Electronic Retailer - May 2011 - (Page 42)
BY CLYDE MOUNT
electronicRETAILER | May 2011
Protecting Your Brand – Logistics Behind the Buy Button
marketers re-evaluate their supply chain strategies and risks on an annual basis. And the driver of most decisions is a marketer’s judgment – about their willingness to service the customer. But there are some basic rules to follow:
Marketers are paying rapt attention to supply chain and logistics experts these days – and there is no wonder why. We need look no further than the iPad2 supply chain, in which a perfectly positioned product and a market-leading brand have been compromised by earthquakes and catastrophic radiation leaks from several of Japan’s nuclear reactors – the shutdown of five essential suppliers has caused lost revenue and profits for Apple and its retail channel. I use this example to make two major points. First, that everything that occurs behind the “buy button” can affect how the marketer’s brand performs, including top line revenue, sales conversions and bottom line costs; and second, that the primary driver of supply chain decision-making is “customer service”-related. These decisions affect product cost, inventory availability, order-to-cash cycle time, returns/refunds, merchant account reserves and a host of other issues. Given the environmental factors today, leading supply chain experts are recommending that
Customer Service IS the Driver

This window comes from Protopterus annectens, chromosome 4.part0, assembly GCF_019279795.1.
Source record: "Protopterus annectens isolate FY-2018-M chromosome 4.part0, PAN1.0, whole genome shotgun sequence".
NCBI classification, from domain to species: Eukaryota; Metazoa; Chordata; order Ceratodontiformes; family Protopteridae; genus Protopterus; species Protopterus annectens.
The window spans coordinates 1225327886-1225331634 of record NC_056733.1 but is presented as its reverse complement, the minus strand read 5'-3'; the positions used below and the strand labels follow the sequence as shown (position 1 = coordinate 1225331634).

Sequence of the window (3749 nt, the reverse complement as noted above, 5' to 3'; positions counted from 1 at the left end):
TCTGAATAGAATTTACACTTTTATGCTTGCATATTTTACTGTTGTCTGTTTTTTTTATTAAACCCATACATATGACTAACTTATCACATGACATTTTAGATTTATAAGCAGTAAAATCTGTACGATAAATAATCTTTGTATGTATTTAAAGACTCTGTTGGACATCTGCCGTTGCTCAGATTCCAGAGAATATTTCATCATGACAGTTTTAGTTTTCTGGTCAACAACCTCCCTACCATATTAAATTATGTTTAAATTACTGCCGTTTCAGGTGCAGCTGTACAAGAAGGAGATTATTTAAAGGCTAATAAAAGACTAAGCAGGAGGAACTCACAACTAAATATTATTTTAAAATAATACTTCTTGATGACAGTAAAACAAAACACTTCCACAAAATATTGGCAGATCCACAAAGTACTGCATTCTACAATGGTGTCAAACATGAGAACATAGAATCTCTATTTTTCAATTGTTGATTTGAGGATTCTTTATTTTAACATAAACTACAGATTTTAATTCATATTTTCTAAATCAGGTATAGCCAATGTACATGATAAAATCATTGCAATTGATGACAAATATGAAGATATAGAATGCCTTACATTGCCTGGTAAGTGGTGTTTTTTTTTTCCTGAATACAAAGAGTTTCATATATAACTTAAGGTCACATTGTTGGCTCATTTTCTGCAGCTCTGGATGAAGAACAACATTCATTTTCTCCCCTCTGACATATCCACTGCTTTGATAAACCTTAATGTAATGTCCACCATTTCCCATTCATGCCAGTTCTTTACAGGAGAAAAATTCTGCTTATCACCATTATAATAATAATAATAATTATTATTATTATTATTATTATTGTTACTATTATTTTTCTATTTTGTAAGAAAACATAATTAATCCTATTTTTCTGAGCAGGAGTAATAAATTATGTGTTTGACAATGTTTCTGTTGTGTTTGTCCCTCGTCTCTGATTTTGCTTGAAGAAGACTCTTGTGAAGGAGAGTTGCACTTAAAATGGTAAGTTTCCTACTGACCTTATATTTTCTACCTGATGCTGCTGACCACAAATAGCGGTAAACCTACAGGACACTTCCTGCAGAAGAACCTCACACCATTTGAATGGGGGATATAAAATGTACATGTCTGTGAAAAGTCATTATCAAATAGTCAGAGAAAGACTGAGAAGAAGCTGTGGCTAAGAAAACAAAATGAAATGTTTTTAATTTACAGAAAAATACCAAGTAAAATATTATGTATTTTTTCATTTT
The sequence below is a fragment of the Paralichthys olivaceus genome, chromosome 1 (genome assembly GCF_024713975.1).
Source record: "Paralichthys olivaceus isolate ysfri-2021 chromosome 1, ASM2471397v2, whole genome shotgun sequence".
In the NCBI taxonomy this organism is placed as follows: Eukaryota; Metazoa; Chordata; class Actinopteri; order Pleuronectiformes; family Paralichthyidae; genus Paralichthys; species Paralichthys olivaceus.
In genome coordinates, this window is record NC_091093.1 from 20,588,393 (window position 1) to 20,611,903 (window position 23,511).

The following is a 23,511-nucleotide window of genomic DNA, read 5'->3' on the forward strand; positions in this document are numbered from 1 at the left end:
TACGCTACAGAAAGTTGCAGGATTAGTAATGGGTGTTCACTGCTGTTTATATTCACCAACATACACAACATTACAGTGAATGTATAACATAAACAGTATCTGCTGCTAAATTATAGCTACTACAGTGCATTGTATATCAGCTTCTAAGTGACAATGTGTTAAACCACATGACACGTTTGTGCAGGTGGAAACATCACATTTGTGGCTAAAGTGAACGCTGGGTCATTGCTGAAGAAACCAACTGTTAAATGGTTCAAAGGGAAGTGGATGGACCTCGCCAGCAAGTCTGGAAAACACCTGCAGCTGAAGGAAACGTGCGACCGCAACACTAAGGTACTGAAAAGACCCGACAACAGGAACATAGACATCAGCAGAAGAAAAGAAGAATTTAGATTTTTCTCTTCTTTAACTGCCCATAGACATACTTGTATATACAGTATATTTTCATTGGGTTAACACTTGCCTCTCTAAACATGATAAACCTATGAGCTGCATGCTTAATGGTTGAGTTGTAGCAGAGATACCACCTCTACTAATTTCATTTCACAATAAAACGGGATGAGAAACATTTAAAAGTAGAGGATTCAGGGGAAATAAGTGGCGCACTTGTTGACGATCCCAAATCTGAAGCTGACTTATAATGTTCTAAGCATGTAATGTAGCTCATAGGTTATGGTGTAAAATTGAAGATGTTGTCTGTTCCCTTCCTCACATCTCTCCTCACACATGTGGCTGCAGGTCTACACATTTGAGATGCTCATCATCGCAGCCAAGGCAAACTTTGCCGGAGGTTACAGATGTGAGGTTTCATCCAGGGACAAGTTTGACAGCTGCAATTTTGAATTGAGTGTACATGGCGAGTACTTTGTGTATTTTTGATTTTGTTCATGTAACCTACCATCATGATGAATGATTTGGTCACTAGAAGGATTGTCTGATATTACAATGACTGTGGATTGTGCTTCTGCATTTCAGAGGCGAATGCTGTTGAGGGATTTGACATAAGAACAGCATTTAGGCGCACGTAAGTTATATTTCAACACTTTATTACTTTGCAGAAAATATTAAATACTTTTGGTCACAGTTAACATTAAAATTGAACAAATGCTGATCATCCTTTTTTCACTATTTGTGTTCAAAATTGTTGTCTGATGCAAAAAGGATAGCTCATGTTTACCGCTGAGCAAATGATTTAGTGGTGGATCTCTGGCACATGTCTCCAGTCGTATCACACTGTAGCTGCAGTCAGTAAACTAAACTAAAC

It’s not just about the customer service agent. The basic decision any marketer needs to make is whether to invest in the inventory required to quickly meet customer demand. If your inventory position is too lean, customers cannot get their orders quickly. Or you may be forced to ship using more costly methods and from more expensive locations when demand exceeds projections. The impacts are usually pretty severe and costly – and known as the bullwhip effect in supply chain circles, where even small changes on the retail side have enormous impacts to the marketer’s ability to deliver. What kind of impacts? Shortages and backorders can spike customer service calls – in some cases by 400 percent or more! Smart marketers pay close attention to sales forecasting and build multiple inventory replenishment models to support product lifecycles and changes in demand.
Consider Risk Factors
Risk is playing an ever more important role in supply chain and logistics decision-making. Transportation costs are on the rise, driven by scarcity of trailers, a shift in control from shippers to carriers, and federal regulatory changes that affect trucker work hours. Volatile fuel prices and even piracy are included in new supply chain models. We suggest you identify major risk factors and develop a contingency plan.
Another key decision point for marketers is determining where to position inventory. Approximately 65 percent of the U.S. population is located east of the Mississippi. In most cases, positioning inventory on both coasts will allow the merchant to
The majority of marketers’ customers (approximately 65 percent) are located east of the Mississippi.
Table of Contents for the Digital Edition of Electronic Retailer - May 2011
Electronic Retailer - May 2011
Calendar of Events
Your Association, Your Bottom Line
IMS Retail Rankings
Jordan Whitney’s Top Categories
Lockard & Wechsler’s Clearance & Price Index
Legislative Primer for the ERA 2011 Government Affairs Fly-In
Guest Viewpoint: Government, Industry and the People... Working Tirelessly Together – to Shoot Themselves in the Foot!
The Motive Behind Motivational
Guest Viewpoint: Protecting Your Brand – Logistics Behind the Buy Button
Penetrating the U.S. Hispanic Market
Guest Viewpoint: A New “Perspectiva”
Electronic Retailer - May 2011